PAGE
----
In Mizoguchi’s Oyu-Sama, the protagonists rarely see each other’s faces. Instead, they turn their backs. They also rarely face the camera.

This camera position seems to be justified at the beginning of the film as the hero, Shin-nosuke, notices Oyu in the garden. He is looking at her, in admiration; he follows her—as the camera stays following behind him. Hence, this peculiar position seems to be a natural choice. Indeed, this semi-POV strategy is so meticulously calculated that we see (with him) Oyu, but not Shizu, her younger sister and the woman he was to meet that day for a matchmaking session, who somehow remains hidden behind somebody else for most of the sequence.

But very soon, the film reveals that concentrating on the backs is its visual strategy, even its theme, so much so that the semi-POV at the beginning was in part just a set-up for the audience to accept this style. On one very hot and sunny afternoon, Shin-nosuke encounters Oyu on the street of Osaka, struck by the heat and falling ill. He helps her to a house he know nearby, supporting her from her back. In the evening, as he remains at her bedside, he sees her sleeping and the desires within him is aroused. To suppress this forbidden desire, he turns his back to Oyu. Behind him, Oyu, who was indeed already awake, stares at his back, and she too turns her back.

Thus, Mizoguchi’s film reveals its dramatic structure, and its physical as well as visual scheme—it is a drama of three people, each of them forced to suppress his or her desire and emotion, unable to face the other two, even though they genuinely care for each other. It is their very goodness and naivety that prevent them to be honest, and since they are indeed so naively honest, they cannot face each other. Hence, all they can do is to turn their back to each other, as well as to the camera.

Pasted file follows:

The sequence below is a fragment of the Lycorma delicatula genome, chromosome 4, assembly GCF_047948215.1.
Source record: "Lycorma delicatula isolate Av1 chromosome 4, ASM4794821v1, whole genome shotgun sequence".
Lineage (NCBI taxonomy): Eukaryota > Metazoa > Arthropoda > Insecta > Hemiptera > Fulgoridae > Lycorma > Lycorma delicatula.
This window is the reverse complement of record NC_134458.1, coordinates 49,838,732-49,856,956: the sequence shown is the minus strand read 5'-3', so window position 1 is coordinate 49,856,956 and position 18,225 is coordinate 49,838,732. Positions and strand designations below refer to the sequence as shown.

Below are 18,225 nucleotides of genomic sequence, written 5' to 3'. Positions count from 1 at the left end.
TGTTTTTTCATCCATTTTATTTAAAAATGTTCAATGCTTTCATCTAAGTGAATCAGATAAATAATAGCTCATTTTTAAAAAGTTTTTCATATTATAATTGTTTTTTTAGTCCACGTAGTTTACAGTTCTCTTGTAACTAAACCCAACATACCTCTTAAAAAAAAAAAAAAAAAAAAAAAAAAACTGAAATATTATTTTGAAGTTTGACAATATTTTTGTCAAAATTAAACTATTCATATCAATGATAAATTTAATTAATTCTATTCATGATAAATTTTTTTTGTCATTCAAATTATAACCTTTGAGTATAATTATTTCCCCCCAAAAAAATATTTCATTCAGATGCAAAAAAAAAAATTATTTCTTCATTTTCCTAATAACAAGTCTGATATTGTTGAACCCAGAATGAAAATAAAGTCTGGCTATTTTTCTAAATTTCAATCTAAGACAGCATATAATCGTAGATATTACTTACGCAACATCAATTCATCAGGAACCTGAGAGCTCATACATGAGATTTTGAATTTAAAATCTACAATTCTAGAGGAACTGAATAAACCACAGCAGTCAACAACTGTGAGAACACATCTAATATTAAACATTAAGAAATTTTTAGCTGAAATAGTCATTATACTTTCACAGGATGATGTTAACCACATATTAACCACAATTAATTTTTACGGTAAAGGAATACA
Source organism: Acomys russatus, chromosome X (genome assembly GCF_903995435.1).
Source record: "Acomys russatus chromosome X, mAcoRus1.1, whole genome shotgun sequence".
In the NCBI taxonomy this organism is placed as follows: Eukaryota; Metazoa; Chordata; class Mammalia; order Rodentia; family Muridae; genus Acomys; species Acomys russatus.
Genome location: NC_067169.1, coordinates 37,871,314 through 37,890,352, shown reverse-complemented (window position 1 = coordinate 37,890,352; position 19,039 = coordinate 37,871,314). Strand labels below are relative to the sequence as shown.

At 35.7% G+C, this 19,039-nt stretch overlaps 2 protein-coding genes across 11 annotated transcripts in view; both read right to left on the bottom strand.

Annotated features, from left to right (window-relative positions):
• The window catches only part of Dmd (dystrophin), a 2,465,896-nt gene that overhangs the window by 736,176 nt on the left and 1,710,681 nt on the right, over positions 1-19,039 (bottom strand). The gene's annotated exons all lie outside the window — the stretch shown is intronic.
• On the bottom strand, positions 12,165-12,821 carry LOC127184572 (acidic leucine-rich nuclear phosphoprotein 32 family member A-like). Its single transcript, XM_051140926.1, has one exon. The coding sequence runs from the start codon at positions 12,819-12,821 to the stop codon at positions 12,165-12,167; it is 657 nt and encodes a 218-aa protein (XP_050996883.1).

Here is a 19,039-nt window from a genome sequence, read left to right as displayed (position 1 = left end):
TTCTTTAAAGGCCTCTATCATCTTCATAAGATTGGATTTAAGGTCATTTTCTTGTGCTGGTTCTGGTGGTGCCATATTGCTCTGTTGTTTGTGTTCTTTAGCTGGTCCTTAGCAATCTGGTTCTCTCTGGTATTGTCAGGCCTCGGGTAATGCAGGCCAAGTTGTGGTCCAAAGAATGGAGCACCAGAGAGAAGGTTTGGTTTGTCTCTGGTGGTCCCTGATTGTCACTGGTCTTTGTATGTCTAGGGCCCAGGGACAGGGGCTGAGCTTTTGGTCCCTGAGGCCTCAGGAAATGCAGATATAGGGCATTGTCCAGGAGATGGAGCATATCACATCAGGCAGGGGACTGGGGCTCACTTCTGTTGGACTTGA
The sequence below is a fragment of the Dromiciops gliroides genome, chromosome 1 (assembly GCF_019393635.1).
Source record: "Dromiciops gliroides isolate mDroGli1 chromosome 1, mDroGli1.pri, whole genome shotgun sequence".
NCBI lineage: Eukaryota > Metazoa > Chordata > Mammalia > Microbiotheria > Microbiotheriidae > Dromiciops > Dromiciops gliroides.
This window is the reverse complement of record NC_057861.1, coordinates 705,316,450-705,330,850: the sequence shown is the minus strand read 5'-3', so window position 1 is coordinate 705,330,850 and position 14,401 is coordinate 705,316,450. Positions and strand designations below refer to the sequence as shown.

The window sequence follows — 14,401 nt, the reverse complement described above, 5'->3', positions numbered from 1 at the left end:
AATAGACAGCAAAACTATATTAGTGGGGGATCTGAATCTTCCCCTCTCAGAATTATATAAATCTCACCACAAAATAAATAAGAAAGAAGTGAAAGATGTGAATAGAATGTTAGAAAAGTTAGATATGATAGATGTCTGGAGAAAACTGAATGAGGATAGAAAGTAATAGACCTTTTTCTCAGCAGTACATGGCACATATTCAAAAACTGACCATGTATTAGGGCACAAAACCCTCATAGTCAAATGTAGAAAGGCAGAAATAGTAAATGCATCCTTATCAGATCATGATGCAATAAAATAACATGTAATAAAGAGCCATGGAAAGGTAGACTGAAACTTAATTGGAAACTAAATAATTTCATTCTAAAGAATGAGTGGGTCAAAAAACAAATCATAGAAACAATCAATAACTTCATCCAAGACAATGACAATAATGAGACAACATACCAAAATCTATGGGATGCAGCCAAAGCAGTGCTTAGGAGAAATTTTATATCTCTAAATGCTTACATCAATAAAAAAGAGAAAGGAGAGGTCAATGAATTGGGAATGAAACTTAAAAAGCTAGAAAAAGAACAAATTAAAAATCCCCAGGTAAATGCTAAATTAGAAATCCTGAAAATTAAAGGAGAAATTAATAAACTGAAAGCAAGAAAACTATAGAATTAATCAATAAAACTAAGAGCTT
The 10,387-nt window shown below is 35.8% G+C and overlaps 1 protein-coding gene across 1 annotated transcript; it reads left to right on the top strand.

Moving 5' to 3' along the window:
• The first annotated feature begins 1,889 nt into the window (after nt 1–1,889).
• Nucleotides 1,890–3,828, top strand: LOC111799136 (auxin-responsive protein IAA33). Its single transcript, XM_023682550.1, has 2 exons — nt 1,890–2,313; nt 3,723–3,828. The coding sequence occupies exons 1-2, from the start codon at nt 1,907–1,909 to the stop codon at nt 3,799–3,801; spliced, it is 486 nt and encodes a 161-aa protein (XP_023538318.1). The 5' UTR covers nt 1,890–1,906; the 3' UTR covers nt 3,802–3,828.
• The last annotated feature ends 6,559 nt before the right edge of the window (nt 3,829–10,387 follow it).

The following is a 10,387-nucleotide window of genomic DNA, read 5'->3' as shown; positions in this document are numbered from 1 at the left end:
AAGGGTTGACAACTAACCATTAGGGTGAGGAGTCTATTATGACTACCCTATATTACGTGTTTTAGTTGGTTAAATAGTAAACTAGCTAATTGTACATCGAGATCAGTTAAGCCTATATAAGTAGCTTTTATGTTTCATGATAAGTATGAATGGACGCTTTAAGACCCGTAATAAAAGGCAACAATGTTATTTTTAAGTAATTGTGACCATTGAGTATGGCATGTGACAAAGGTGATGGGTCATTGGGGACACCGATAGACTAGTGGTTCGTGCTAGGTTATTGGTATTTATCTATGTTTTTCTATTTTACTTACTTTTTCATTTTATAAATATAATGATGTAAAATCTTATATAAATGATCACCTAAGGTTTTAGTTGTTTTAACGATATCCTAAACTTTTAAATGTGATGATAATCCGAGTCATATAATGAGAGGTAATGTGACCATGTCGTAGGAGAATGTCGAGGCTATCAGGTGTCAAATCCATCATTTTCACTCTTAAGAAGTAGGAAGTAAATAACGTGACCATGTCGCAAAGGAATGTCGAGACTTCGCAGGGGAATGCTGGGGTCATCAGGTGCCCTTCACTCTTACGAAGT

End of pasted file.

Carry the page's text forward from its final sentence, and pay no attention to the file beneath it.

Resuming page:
Shin-nosuke loves Oyu, but she is a widow, he cannot jeopardize her life. Besides, he is supposed to marry Shizu. Oyu is aware of his love, but because she is a widow, she knows that marrying her instead of Shizu would destroy Shin-nosuke’s social status (she knows better about such conformist conservative restrictions). Shizu, who loves both Shin-nosuke and her sister, follows her moral discipline of self-sacrifice and is determined to keep them together at her own cost, so that they can love each other and remain a “happy family.”

Thus, Mizoguchi’s film becomes about hypocrisy and disguise and, therefore, a film about faces that cannot be exposed. Because of their own sincerity and the incapacity of hiding their feelings, they are doomed, entrapped to remain in that physical position.

Entrapment is of course among Mizoguchi’s favorite themes; being trapped in social roles, social values, and social structures. In his pre-war mature phase, he often expressed the suppressed emotions of being entrapped by choosing to avoid directly depicting them.

Take The 47 Ronin for instance, in which the ‘hero’ Oishi, is always shown in long shots, his facial expression always deadpan, because individual desires have to be ignored in the formalistic universe of bureaucratic samurais. The Confucian moral code prevails; humans are mere representations of family honor. Hence Mizoguchi’s camera there also often remains on the back of the characters, showing the family insignias printed on their backs, instead of showing their faces. In The Story of the Last Chrysanthemums, many would have noticed that even until the end of the film, they still cannot recognize the heroine’s face (no wonder, since the film barely shows her face). This happens in Oyu-Sama too, because the characters’ emotions are suppressed, need to be hidden, and so they literally turn their backs.